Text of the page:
Researchers at the University of California, Irvine (UCI) have found that the absence of adiponectin receptor 1 (AdipoR1) protein, one of the key enzymes regulating ceramide homeostasis in the retina, leads to an accumulation of ceramides in the retina, leading to photoreceptor cell death and ultimately loss of vision.
According to a university press release, the team also found that a combination of desipramine and L-cycloserine reduced levels of ceramides, which protect photoreceptors, help preserve retinal structure and function, and improved vision.
The study, titled “Inhibition of ceramide accumulation in AdipoR1-/- mouse increases photoreceptor survival and improves vision,” was published this month in the Journal of Clinical Investigation.
The UCI statement noted that study results show that ceramide imbalance damages the neural retina and retinal pigmented epithelium, accompanied by a significant reduction in electroretinogram amplitudes, a decrease in retinoid content in the retina, reduced conical opsin expression and massive inflammatory response. An accumulation of ceramides in the retina, probably due to insufficient ceramidase activity, led to the death of photoreceptors. When treated with the combination of desipramine and L-cycloserine, ceramide levels were lowered, which helped preserve photoreceptors in mice.
The UCI team also observed improved daylight vision in mice treated with L-cycloserine, and this prolonged treatment significantly improved the electrical responses of the primary visual cortex to visual stimuli.
“Although AdipoR1 is found in multiple organs, the highest levels are found in the eyes and brain, suggesting its critical importance in these neural tissues. Krzysztof Palczewski, PhD, Donald Bren Professor of Ophthalmology at the UCI Faculty of Medicine and co-corresponding author, said in the press release, “The results of our study highlight the importance of the ceramides AdipoR1 in the retina and show that the pharmacological inhibition of the generation of ceramides may provide a therapeutic strategy for patients with retinitis pigmentosa or AdipoR1-related retinopathies.”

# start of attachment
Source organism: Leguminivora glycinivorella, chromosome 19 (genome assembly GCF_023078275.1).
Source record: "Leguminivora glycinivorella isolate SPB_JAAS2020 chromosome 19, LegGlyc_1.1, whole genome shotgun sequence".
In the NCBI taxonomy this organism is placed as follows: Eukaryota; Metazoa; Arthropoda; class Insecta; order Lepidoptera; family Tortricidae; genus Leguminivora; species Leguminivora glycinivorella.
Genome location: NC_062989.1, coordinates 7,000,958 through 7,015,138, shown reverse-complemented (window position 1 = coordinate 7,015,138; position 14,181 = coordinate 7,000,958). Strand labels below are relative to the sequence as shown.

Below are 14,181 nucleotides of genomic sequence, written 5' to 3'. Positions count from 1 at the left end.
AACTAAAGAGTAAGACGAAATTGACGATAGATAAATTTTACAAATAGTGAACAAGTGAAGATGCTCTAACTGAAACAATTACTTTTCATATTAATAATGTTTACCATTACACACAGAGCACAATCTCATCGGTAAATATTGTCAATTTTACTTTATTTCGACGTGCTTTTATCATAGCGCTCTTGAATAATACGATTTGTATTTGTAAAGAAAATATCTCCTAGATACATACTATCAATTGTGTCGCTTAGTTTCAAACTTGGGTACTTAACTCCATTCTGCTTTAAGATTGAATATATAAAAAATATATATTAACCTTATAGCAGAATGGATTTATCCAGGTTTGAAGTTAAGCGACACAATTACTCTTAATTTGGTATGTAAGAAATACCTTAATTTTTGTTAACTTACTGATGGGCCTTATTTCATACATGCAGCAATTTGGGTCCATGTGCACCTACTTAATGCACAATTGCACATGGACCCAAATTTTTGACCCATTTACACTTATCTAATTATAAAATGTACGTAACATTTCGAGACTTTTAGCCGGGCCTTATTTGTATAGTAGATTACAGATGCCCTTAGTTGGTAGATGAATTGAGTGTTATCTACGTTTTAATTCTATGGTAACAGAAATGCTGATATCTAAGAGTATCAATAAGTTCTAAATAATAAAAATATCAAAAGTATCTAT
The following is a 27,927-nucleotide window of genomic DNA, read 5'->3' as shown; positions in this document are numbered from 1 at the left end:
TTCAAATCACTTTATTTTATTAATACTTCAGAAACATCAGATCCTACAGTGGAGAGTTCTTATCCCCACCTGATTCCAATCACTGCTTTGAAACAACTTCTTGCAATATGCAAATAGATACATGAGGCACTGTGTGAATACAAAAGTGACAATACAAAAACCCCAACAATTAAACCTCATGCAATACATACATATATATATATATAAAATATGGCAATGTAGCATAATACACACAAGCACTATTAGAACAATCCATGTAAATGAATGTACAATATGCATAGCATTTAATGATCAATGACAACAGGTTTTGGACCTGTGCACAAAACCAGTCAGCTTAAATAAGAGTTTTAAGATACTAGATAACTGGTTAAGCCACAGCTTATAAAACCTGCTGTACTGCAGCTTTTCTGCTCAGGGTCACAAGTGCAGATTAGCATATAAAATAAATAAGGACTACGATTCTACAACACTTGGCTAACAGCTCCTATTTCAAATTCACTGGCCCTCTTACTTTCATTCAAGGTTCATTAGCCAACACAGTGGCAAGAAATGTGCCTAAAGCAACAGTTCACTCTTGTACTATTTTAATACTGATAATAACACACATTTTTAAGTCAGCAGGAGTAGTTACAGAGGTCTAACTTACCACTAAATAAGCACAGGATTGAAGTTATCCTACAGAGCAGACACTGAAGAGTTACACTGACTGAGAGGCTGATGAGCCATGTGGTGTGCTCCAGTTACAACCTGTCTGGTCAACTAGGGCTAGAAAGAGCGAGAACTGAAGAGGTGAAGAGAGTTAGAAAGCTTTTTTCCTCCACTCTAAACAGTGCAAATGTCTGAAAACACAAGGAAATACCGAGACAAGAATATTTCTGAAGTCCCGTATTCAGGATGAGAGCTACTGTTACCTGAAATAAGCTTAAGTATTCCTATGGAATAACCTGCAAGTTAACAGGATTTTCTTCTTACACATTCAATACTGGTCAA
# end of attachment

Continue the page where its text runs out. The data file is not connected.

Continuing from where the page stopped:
According to the university, regeneration of photoreceptor cells and retinal pigment epithelium is the underlying cause of several progressive retinal diseases. Many of these conditions have minimal effectiveness or no treatment options. New therapeutic approaches are urgently needed to combat these disorders and reduce vision loss.
The UCI press release noted that ceramides are essential for eukaryotic cell membrane stability and act as potent signaling molecules in inflammation, cell cycle arrest, cell death and pathways. response to thermal shock. An imbalance of ceramides has also been found in cancer, Alzheimer’s disease, type 2 diabetes, multiple sclerosis, cardiovascular disease, and non-alcoholic fatty liver disease.
“Non-invasive pharmacological treatment is more easily achieved in humans than gene therapy,” said first and corresponding co-author Dominik Lewandowski, PhD, postdoctoral researcher at the UCI School of Medicine in the press release. “Our proposed pharmacological strategy may become broadly applicable to other neurodegenerative conditions linked to elevated levels of ceramides.”
This work was supported by funding from the National Institutes of Health under grants R24EY027283, NEI: F30 EY031566, and T32GM007250; and the Audacious Goals Initiative for Regenerative Medicine, a National Eye Institute program to push the boundaries of vision science and restore vision through retinal regeneration, under grants P30 014195 and 1S10OD021815- 01, and the Helmsley Center for Genomic Medicine.